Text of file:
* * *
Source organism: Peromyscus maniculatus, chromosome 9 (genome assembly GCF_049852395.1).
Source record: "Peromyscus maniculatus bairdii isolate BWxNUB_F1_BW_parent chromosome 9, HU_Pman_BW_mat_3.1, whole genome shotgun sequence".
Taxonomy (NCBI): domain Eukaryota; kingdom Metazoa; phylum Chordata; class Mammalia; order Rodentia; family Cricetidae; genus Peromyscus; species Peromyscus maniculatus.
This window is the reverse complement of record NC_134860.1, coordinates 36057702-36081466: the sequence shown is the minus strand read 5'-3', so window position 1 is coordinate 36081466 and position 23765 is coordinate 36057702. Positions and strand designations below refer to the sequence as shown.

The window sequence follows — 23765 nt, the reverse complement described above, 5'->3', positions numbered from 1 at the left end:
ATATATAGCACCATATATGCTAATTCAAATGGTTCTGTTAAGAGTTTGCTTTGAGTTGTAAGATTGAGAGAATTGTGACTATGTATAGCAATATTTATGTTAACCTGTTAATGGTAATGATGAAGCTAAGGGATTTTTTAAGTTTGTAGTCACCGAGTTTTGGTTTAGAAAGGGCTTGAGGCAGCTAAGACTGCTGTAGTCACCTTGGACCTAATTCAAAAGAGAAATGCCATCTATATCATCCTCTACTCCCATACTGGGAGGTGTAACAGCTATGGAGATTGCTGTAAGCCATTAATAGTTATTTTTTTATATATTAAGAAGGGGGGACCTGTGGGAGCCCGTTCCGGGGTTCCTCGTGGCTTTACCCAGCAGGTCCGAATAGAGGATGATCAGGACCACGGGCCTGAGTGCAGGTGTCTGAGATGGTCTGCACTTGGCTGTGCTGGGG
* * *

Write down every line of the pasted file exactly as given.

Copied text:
Source organism: Peromyscus maniculatus, chromosome 9 (genome assembly GCF_049852395.1).
Source record: "Peromyscus maniculatus bairdii isolate BWxNUB_F1_BW_parent chromosome 9, HU_Pman_BW_mat_3.1, whole genome shotgun sequence".
Taxonomy (NCBI): domain Eukaryota; kingdom Metazoa; phylum Chordata; class Mammalia; order Rodentia; family Cricetidae; genus Peromyscus; species Peromyscus maniculatus.
This window is the reverse complement of record NC_134860.1, coordinates 36057702-36081466: the sequence shown is the minus strand read 5'-3', so window position 1 is coordinate 36081466 and position 23765 is coordinate 36057702. Positions and strand designations below refer to the sequence as shown.

The window sequence follows — 23765 nt, the reverse complement described above, 5'->3', positions numbered from 1 at the left end:
ATATATAGCACCATATATGCTAATTCAAATGGTTCTGTTAAGAGTTTGCTTTGAGTTGTAAGATTGAGAGAATTGTGACTATGTATAGCAATATTTATGTTAACCTGTTAATGGTAATGATGAAGCTAAGGGATTTTTTAAGTTTGTAGTCACCGAGTTTTGGTTTAGAAAGGGCTTGAGGCAGCTAAGACTGCTGTAGTCACCTTGGACCTAATTCAAAAGAGAAATGCCATCTATATCATCCTCTACTCCCATACTGGGAGGTGTAACAGCTATGGAGATTGCTGTAAGCCATTAATAGTTATTTTTTTATATATTAAGAAGGGGGGACCTGTGGGAGCCCGTTCCGGGGTTCCTCGTGGCTTTACCCAGCAGGTCCGAATAGAGGATGATCAGGACCACGGGCCTGAGTGCAGGTGTCTGAGATGGTCTGCACTTGGCTGTGCTGGGG